Friday, April 30, 2021

Books to Give for Mother's Day

Once again, Mother's Day will be upon us and here's a list of fabulous books your mother would love to unwrap while you treat her to brunch. While staying home during the pandemic, I've read fifty-one books since December, 2020 and the ones listed below were among my favorites. I'm certain that there are several on this list that your mother will enjoy. I'm also fairly sure that you'll find a few that fit your particular hunger for a good book. Here they are in alphabetical order by title.

For your mother or for anyone who’s survived the last year and wants to make sense of it while devouring a great story:

Becoming Duchess Goldblatt by Anonymous is spectacular and unique. Based on a Twitter account written by an anonymous writer, it reveals how the woman builds her life out of profound disappointment. While it’s the memoir of a fictional woman, it’s primarily a pondering on the meaning of life. It shows how starting over can be beautiful even when painful and heartbreaking. It’s sardonic, sweet, profound, and charming without being trite. Vulnerability personified. “When someone you love dies, you lose them in pieces over time, but you also get them back in pieces: little fragments of memory come rushing back through what they cared about, what brought them joy. If you’re lucky, you get little pieces back for the rest of your life.” It just came out in paperback so you can wrap it as a gift for the beach. GPR/S/SF (2020)

For the reader who wants a happy book with heft and humor:

Early Morning Riser by Katherine Heiny has all the quirkiness, heart, and insight of an Anne Tyler novel. Toss in humor, music, kindness, and small-town sensibility and it’s a winner. Jane is 26 and has moved to Boyne City, Michigan to teach second grade. She and Duncan, a furniture restorer and locksmith, fall in love within seconds of meeting. She soon learns that he’s been with almost every woman within fifty miles, but it doesn’t matter. His helper Jimmy, his ex-wife and her bizarre husband, and their friends become family and we readers get to enjoy the hilarity, tenderness, and contentment. D/GPR/S, BC Her 2017 debut novel Standard Deviation is also a winner.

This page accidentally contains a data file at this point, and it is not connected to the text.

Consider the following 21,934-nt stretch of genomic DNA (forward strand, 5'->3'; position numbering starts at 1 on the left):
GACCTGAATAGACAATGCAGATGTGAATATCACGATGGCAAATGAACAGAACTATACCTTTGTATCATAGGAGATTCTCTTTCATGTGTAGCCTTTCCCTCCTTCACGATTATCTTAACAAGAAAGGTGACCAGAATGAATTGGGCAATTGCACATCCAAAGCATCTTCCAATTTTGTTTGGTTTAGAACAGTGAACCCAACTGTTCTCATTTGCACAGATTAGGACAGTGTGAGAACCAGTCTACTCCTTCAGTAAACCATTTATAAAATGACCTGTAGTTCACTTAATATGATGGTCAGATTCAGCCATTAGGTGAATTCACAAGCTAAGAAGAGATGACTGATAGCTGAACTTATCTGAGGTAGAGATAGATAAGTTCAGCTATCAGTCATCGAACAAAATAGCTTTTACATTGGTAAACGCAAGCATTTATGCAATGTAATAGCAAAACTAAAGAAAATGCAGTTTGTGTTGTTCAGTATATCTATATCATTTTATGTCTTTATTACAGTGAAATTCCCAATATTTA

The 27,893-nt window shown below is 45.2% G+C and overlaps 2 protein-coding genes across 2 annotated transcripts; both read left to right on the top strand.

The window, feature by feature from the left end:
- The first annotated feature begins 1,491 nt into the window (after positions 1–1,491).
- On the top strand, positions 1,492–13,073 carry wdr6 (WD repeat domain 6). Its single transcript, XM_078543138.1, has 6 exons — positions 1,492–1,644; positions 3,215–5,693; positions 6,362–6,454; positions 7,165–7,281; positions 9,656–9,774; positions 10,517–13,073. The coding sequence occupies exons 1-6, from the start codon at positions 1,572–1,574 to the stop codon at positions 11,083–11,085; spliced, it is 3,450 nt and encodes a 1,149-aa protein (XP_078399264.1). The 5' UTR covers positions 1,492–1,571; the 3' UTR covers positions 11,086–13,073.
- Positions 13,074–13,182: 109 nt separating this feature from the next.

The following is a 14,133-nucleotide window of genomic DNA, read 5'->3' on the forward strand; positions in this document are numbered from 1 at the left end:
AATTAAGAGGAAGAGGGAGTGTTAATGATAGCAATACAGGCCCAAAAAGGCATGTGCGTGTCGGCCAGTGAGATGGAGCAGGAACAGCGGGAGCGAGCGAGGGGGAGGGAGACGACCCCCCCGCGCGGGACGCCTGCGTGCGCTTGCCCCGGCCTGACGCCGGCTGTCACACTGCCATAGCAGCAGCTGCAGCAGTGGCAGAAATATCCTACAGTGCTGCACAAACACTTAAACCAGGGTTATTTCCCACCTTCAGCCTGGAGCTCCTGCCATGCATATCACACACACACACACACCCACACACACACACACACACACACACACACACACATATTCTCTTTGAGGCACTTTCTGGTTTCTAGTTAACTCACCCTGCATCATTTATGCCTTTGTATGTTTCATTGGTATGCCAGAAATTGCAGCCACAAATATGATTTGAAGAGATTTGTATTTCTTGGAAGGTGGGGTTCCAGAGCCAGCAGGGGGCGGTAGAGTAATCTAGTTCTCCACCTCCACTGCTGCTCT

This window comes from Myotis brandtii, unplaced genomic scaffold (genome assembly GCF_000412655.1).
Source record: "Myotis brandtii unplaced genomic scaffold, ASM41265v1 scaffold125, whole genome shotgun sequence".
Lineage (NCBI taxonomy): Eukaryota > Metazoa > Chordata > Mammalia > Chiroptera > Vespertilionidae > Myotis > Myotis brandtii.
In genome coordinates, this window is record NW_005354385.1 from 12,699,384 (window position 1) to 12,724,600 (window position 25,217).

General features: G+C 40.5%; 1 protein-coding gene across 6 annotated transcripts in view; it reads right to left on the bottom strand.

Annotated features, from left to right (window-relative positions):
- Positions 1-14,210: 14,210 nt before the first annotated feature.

While this is officially a Young Adult novel, it’s for everyone looking for a great story and an outstanding glimpse of native culture:

Firekeeper’s Daughter by Angeline Boulley is a captivating mystery that embeds the reader into the Ojibwe world of Sault Ste. Marie, Michigan and Ontario and Sugar Island. Daunis’s deceased father was an Ojibwe hockey player and her mother is from a wealthy, influential white family. She’s just finished high school and instead of following her dream of studying premed at the University of Michigan, she’s staying home after the death of her uncle and her grandmother’s stroke to be with her mother. She can’t avoid the meth crisis that’s hit her community and taken the lives of people she loves. The mystery is phenomenal, but it’s the view of native culture and the issues facing her tribe that make this special. DC/SN  Ages 14 and up

For the mom or aunt who can’t get enough of historical fiction especially when it’s set in the Channel Islands in World War II:

The Girl from the Channel Islands by Jenny LeCoat is based on a true story set in British Jersey under the German occupation from 1940 to 1945. For Hedy, who’s Jewish, the occupation means she may be deported, but she becomes a translator for the Germans and secretly works against them. When she falls in love with a German officer, her survival is even trickier. This fine tale of love and sacrifice is an engaging and meaningful read. GPR/SBP/SN, BC

For the mother who loves fine literature and history:

Hamnet by Maggie O’Farrell is a devastatingly beautiful novel of grief, love, marriage, and resilience. Based on the life of Shakespeare, his wife Agnes, and their children including their son Hamnet, the novel makes the reader slow down to fully grasp Agnes’s singular life and her love for her children. We know that losing a child is unbearable; Hamnet makes us feel the loss completely. When you read Hamnet, you are in England in the 1580s as the plague envelopes the land. Yes, you do want to read a novel set in a distant plague this year. G/SN/SBP, BC (2020)


For the mother who wants a “feel-good” novel that’s simply brilliant:

The Midnight Library by Matt Haig is a sweet, but not cloying, novel about learning how to live your own authentic life without regrets. The book is based on the fantasy that “between life and death there is a library.” Because of this, Nora can make right everything she regrets about her sad life. “Every book provides a chance to try another life you could have lived.” Mrs. Elm, the kind librarian, guides Nora on her journey, but only Nora can find her path. Read it to celebrate living the life you’re meant to live. It’s perfect for the pandemic. GPR/D/SBP, BC (2020)